– Andy Riggs, AmericanaUK (Oct 28, 2007)

“Island native makes mark as performer
Songwriter/performer Jim Carpenter
Chincoteague is better known for producing great decoy carvers than for turning out musician/songwriters, but Jim Carpenter is living proof of the range of talents of island natives.
The son of Chincoteague natives Marlene and Jim Carpenter Sr., Carpenter spent a good deal of his childhood on the island in addition to towns across the South and New England as his Coast Guardsman father was transferred from station to station.
Exposed to a variety of music, he developed a diverse songwriting and performing style that emanates from Caribbean, Cajun, country-rock and pop sounds.
Chincoteague was an early stomping ground for Carpenter.
“I used to play there as a solo, way back when I first started out,” the 42-year-old musician said in a phone interview from the Niantic, Conn. home he shares with his wife Robin and son Jake.
Still an island property owner, he has played with at the Crab House in Landmark Plaza in recent years.
Early in his career, however, Carpenter moved to New London, Conn. to take part in the then-happening folk music and songwriting scene where his career took off.
Deciding to take a stab at writing songs for recording artists, Carpenter moved to Nashville, Tenn. in 1986.
After a couple of moves back and forth between Nashville and Connecticut, Carpenter took the advice of friends who thought his sound would work on the folk music circuit.
With songs such as “Refugee,” about an old man recalling the years since he fled from Cuba to Miami, and “He Gave Her Roses,” the story of the demented wife of an unfortunate preacher, Carpenter’s singing, playing and songwriting abilities have drawn the notice of other artists.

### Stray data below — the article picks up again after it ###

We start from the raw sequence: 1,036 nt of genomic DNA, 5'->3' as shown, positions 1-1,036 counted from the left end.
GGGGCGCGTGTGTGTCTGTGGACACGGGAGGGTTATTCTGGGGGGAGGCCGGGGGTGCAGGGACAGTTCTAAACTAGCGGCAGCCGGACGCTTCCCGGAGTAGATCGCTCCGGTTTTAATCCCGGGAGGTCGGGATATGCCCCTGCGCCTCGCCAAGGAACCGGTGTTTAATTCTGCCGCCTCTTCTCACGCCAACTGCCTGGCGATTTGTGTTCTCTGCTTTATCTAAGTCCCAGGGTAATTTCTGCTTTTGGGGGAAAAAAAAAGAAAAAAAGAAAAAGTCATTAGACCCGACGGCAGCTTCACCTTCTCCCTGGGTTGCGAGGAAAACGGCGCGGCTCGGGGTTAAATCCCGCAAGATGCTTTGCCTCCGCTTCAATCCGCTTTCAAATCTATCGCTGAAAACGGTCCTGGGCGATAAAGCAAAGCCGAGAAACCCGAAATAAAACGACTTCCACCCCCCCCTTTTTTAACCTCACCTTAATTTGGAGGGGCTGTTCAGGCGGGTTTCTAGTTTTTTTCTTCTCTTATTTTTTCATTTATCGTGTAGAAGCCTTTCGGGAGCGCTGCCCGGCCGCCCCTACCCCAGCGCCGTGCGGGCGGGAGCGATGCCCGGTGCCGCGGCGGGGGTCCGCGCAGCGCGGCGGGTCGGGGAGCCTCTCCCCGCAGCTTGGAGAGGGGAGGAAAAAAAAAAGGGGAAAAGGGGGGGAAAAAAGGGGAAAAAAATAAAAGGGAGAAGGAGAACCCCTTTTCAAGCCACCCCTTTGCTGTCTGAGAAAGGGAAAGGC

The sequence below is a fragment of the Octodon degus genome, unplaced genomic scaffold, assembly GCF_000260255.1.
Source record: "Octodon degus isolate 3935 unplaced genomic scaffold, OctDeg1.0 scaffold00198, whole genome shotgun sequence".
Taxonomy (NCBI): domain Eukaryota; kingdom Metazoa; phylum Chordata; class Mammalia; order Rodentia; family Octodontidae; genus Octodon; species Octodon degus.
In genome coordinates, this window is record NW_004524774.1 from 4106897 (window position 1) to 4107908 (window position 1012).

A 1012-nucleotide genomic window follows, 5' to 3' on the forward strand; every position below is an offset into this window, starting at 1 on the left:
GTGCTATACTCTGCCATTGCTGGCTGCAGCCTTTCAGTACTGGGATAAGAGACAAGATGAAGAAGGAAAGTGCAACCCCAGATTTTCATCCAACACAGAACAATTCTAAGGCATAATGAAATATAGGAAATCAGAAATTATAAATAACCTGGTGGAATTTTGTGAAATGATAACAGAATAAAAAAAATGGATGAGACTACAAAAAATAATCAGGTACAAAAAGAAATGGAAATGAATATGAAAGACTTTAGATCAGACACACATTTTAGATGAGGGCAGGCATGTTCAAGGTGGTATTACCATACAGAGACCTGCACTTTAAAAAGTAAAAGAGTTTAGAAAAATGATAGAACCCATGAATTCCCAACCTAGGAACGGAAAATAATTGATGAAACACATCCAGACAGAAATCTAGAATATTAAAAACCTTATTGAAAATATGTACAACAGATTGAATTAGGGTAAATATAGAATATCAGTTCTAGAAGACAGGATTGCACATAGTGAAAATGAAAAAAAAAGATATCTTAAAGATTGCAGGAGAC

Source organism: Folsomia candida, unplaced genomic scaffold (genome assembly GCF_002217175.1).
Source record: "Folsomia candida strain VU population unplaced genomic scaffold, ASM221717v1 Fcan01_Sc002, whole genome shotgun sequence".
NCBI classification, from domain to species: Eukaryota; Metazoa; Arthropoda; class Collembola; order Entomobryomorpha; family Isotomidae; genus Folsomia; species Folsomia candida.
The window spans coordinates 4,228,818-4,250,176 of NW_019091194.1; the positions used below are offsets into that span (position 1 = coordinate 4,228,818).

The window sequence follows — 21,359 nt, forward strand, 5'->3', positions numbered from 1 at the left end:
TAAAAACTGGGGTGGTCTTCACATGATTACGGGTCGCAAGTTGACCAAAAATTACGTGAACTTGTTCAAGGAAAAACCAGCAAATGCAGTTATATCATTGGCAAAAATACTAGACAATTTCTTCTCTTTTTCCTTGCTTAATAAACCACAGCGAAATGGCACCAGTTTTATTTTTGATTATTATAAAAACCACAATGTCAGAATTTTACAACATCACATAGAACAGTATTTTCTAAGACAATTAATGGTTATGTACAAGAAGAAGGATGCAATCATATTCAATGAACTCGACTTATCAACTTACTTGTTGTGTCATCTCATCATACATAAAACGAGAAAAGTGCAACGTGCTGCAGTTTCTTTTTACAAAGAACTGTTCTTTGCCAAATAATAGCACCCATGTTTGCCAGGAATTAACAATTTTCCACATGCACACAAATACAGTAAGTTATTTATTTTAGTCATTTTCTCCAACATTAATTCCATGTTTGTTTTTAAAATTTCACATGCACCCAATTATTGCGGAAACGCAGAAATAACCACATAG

He has shared the stage with such notables as Greg Brown, David Massengill, Bill Morrissey, Kevin Welch, Catie Curtis, Garnet Rogers and the Nields. And last fall, at New London’s Bank Street Roadhouse, he opened for Eric Taylor, a songwriter whose work has been used by esteemed singers Nanci Griffith and Lyle Lovett. Taylor indicated he wants to record one of Carpenter’s songs on his next album.
Meanwhile, Carpenter has been making the 16-17 hour drive to Nashville every other month to record his own CD, the second in his career.
He expects the new CD to be released in the fall. In the meantime, Carpenter has been playing in Connecticut folk clubs on a weekly basis with as many as three different bands.
Carpenter’s life is at a point where he feels comfortable. “I’m pretty much doing what I want to do,” he said. “I’m playing with good musicians, the kind of music I want to do.”
Over the last four years, Carpenter has expanded his love of writing from songs to longer fictional works. “It’s still new,” Carpenter said of his short story and novel writing. “It feels exciting to me. I’m trying to write as much as I can before I pitch it (to publishers).”
Nearly finished with a set of short stories and a novel, he describes his writings as “Southern fiction based on the Delmarva peninsula.” Although he has now spent as much of his life in the North as anywhere else, Carpenter realizes his heart still lies with his native South.”
-Chincoteague Beacon, Eastern Shore News, Virginia